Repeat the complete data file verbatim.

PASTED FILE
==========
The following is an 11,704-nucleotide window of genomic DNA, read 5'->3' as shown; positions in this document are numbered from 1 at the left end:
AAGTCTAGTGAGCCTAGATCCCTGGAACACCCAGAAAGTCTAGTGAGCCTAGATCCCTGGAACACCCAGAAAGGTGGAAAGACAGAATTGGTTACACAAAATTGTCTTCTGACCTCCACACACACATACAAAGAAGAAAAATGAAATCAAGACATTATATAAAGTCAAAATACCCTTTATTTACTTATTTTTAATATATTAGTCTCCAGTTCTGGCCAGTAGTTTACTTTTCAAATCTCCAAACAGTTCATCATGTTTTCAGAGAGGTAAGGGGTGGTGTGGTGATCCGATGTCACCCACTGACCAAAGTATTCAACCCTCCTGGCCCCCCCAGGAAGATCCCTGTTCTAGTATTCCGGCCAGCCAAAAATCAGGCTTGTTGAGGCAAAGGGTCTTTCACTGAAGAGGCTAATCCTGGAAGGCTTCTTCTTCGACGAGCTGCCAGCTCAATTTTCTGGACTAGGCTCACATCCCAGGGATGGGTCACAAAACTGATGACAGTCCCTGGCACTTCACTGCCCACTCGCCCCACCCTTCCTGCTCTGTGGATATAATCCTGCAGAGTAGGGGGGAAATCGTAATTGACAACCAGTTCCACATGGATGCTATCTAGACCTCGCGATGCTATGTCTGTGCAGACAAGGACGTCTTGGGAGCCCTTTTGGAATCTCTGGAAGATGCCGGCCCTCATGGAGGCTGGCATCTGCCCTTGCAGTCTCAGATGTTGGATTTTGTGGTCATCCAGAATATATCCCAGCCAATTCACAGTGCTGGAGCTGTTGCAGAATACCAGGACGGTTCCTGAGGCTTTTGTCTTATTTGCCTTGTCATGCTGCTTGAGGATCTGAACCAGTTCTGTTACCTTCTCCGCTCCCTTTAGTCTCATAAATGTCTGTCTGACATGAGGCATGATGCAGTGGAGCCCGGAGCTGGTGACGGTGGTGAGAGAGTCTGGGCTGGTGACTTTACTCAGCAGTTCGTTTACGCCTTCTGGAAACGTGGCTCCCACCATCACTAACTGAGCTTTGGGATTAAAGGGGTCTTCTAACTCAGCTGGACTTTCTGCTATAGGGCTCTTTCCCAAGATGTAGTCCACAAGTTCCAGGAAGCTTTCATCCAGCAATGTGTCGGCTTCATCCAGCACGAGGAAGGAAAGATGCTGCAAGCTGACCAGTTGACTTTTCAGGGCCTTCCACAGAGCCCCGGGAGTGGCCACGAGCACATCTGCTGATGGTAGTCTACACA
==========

The following is an 11,704-nucleotide window of genomic DNA, read 5'->3' as shown; positions in this document are numbered from 1 at the left end:
AAGTCTAGTGAGCCTAGATCCCTGGAACACCCAGAAAGTCTAGTGAGCCTAGATCCCTGGAACACCCAGAAAGGTGGAAAGACAGAATTGGTTACACAAAATTGTCTTCTGACCTCCACACACACATACAAAGAAGAAAAATGAAATCAAGACATTATATAAAGTCAAAATACCCTTTATTTACTTATTTTTAATATATTAGTCTCCAGTTCTGGCCAGTAGTTTACTTTTCAAATCTCCAAACAGTTCATCATGTTTTCAGAGAGGTAAGGGGTGGTGTGGTGATCCGATGTCACCCACTGACCAAAGTATTCAACCCTCCTGGCCCCCCCAGGAAGATCCCTGTTCTAGTATTCCGGCCAGCCAAAAATCAGGCTTGTTGAGGCAAAGGGTCTTTCACTGAAGAGGCTAATCCTGGAAGGCTTCTTCTTCGACGAGCTGCCAGCTCAATTTTCTGGACTAGGCTCACATCCCAGGGATGGGTCACAAAACTGATGACAGTCCCTGGCACTTCACTGCCCACTCGCCCCACCCTTCCTGCTCTGTGGATATAATCCTGCAGAGTAGGGGGGAAATCGTAATTGACAACCAGTTCCACATGGATGCTATCTAGACCTCGCGATGCTATGTCTGTGCAGACAAGGACGTCTTGGGAGCCCTTTTGGAATCTCTGGAAGATGCCGGCCCTCATGGAGGCTGGCATCTGCCCTTGCAGTCTCAGATGTTGGATTTTGTGGTCATCCAGAATATATCCCAGCCAATTCACAGTGCTGGAGCTGTTGCAGAATACCAGGACGGTTCCTGAGGCTTTTGTCTTATTTGCCTTGTCATGCTGCTTGAGGATCTGAACCAGTTCTGTTACCTTCTCCGCTCCCTTTAGTCTCATAAATGTCTGTCTGACATGAGGCATGATGCAGTGGAGCCCGGAGCTGGTGACGGTGGTGAGAGAGTCTGGGCTGGTGACTTTACTCAGCAGTTCGTTTACGCCTTCTGGAAACGTGGCTCCCACCATCACTAACTGAGCTTTGGGATTAAAGGGGTCTTCTAACTCAGCTGGACTTTCTGCTATAGGGCTCTTTCCCAAGATGTAGTCCACAAGTTCCAGGAAGCTTTCATCCAGCAATGTGTCGGCTTCATCCAGCACGAGGAAGGAAAGATGCTGCAAGCTGACCAGTTGACTTTTCAGGGCCTTCCACAGAGCCCCGGGAGTGGCCACGAGCACATCTGCTGATGGTAGTCTACACA